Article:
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Rutland parents were in court today -- explaining how their two year old could end up lost -- walking city streets -- by himself -- for hours. Alex Apple reports.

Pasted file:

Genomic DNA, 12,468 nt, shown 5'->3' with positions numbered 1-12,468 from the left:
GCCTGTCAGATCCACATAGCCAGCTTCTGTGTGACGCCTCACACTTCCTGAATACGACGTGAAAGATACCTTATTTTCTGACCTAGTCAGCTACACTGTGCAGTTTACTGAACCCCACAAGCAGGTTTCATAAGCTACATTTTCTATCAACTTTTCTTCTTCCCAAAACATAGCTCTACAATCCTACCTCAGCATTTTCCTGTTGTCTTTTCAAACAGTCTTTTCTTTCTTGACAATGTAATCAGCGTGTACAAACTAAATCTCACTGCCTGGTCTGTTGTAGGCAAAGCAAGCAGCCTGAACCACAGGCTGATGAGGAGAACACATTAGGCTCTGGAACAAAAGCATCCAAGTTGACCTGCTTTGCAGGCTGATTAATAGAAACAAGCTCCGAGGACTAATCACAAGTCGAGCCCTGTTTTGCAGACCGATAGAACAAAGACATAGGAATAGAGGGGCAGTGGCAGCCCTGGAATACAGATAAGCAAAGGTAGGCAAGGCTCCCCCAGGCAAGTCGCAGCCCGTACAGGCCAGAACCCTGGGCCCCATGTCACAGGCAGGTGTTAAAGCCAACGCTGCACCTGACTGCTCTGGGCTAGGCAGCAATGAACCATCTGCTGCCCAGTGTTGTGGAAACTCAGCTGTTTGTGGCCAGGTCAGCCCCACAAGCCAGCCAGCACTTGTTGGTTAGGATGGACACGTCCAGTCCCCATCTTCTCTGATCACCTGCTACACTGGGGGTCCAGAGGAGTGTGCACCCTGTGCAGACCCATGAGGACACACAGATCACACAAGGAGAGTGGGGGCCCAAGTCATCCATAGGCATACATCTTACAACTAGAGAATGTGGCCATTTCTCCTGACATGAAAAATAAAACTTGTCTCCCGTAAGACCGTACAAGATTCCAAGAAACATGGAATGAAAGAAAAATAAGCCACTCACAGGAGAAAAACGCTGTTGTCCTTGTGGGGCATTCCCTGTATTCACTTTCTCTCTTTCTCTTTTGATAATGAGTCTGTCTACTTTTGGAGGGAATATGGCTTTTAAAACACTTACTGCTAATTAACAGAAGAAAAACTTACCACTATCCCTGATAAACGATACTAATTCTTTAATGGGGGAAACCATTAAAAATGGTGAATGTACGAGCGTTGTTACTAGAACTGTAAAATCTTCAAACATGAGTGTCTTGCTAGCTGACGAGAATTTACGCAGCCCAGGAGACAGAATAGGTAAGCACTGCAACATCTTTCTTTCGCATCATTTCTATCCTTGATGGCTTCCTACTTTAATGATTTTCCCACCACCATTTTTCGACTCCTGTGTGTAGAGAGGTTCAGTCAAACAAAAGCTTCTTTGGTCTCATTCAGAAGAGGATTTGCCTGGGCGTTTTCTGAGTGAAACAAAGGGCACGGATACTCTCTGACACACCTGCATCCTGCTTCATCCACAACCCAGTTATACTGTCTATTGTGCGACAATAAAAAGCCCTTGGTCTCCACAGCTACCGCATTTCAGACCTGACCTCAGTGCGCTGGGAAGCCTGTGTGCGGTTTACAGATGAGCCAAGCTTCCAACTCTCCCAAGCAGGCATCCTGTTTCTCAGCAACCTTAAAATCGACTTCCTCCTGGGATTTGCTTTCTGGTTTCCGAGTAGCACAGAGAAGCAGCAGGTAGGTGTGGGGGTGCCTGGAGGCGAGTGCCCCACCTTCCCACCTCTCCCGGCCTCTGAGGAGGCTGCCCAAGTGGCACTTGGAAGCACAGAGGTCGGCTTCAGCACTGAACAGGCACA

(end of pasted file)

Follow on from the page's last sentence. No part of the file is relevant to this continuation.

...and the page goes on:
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Police say a two year old Rutland boy -- wearing just a diaper and a baseball cap -- was able to separate from his parents and wander the streets of the city for more than three hours Sunday. When a concerned resident picked up the crying toddler and called police -- the blue-eyed, curly-haired boy was calling for his mom. (Chris Mayhew/Found Toddler 24:16)(("We walked out and there was a boy standing exactly where I am now. I went up to him slowly, bent down, picked him up and tried to calm him down cause he was crying.")) Chris Mayhew said a group of his friends saw the boy wandering at a park earlier -- hours later, the boy had followed this long path (VIDEO shows path TAKEN) to end up all the way in front of Mayhew's house on Forrest Street. (27:11 Chris Mayhew)(("I'm thinking a few hours he was probably by himself strolling the neighborhood.")) Rutland police took the boy and turned him over to DCF -- a judge ordered the child stay in temporary DCF custody. (41:53 Sgt John Sly/Rutland Police)(("At the time of the initial complaint, we had not received any frantic calls from the parents that their two-year-old was missing....42:18 Approximately an hour later, the secondary district car did locate the parents, did confirm that they were missing their two year old son.")) The parents had to explain at a Family Court hearing today how they lost their young son. (24:53 Chris Mayhew/Found Toddler)(("It as heartbreaking because I finally got him to calm down and when I put him into the police cruiser, he started to cry and pull at my shirt because he didn't want me to let him go.")) Police had no details about the results of the hearing -- a subsequent report from DCF will determine if the police investigate a case of neglect. Alex Apple channel 3 news Rutland.